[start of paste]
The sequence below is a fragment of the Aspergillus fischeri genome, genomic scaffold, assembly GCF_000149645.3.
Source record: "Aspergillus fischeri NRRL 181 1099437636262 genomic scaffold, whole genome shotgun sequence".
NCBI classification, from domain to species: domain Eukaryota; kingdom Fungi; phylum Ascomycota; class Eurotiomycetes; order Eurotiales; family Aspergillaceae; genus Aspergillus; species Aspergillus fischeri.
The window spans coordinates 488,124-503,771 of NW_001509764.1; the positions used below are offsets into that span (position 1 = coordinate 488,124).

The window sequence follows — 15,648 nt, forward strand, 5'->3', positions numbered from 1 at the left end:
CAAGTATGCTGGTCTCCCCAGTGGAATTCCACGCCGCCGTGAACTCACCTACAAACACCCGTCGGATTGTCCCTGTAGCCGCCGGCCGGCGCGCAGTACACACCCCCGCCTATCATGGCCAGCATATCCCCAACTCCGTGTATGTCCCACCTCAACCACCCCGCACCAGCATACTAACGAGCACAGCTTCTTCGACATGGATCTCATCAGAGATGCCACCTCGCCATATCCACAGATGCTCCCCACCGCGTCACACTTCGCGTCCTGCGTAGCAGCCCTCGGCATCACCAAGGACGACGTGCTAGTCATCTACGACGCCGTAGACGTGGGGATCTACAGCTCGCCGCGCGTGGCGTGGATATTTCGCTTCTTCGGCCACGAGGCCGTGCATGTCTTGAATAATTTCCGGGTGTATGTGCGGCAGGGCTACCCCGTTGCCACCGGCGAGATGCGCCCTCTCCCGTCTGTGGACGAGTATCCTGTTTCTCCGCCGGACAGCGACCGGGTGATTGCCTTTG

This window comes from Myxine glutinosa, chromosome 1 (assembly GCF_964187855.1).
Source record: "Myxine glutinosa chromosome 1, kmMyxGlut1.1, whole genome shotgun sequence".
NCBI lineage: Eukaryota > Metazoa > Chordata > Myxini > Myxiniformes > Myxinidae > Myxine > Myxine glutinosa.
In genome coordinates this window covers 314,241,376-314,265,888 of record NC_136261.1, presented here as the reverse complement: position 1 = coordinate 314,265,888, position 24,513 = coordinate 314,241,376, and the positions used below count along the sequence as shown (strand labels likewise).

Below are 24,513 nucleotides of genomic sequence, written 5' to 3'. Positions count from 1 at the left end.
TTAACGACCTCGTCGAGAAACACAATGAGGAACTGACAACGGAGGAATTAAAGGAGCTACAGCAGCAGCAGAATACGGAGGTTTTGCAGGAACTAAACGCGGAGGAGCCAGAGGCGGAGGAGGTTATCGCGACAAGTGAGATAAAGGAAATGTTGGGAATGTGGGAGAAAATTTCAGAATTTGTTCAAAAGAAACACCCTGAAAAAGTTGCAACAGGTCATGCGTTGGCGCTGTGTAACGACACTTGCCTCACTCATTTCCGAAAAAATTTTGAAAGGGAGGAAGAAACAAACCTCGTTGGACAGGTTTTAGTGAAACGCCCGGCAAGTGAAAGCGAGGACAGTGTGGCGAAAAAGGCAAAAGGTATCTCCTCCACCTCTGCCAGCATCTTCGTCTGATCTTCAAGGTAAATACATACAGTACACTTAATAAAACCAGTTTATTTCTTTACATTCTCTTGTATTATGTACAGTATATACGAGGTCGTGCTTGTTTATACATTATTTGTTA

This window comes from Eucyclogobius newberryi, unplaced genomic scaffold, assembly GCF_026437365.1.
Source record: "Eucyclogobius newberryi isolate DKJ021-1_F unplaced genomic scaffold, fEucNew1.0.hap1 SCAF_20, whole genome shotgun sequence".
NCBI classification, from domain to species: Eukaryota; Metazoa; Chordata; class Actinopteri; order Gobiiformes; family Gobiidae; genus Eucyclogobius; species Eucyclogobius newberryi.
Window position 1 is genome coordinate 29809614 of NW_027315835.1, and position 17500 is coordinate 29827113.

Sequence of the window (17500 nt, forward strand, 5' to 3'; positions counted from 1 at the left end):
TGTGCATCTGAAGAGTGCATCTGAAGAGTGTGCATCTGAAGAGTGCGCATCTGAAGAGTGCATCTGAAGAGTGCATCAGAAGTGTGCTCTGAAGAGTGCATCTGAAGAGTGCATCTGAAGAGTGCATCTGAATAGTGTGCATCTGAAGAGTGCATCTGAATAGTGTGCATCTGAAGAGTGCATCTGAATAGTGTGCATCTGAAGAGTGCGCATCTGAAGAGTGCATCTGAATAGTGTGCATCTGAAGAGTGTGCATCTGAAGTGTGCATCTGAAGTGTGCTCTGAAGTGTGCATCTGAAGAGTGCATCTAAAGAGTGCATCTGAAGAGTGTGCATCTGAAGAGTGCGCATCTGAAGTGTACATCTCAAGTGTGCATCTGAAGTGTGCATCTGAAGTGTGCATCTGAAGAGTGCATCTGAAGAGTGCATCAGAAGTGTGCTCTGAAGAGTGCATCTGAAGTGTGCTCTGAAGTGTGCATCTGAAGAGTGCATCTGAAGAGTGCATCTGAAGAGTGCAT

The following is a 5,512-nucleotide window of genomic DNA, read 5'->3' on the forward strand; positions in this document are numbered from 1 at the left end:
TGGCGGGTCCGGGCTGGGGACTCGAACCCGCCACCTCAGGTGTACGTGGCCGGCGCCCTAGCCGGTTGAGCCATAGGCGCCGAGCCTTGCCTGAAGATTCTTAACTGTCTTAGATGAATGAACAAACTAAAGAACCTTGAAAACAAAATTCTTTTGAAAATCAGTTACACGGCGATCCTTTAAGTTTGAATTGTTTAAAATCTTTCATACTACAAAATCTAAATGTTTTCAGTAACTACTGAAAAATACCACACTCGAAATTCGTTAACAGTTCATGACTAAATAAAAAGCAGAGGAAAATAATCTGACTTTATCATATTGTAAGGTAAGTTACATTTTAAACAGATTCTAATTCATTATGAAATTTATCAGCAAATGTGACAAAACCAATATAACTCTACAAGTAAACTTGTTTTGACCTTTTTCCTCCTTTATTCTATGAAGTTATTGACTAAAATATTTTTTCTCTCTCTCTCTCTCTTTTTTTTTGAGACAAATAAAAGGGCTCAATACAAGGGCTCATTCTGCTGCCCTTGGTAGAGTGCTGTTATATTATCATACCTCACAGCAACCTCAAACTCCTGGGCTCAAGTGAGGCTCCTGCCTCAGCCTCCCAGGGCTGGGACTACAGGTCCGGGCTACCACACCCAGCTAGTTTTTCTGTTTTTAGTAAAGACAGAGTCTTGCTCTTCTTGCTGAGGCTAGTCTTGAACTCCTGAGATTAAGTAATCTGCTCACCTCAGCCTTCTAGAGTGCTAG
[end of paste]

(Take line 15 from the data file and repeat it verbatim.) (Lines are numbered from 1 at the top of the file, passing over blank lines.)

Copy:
NCBI classification, from domain to species: Eukaryota; Metazoa; Chordata; class Actinopteri; order Gobiiformes; family Gobiidae; genus Eucyclogobius; species Eucyclogobius newberryi.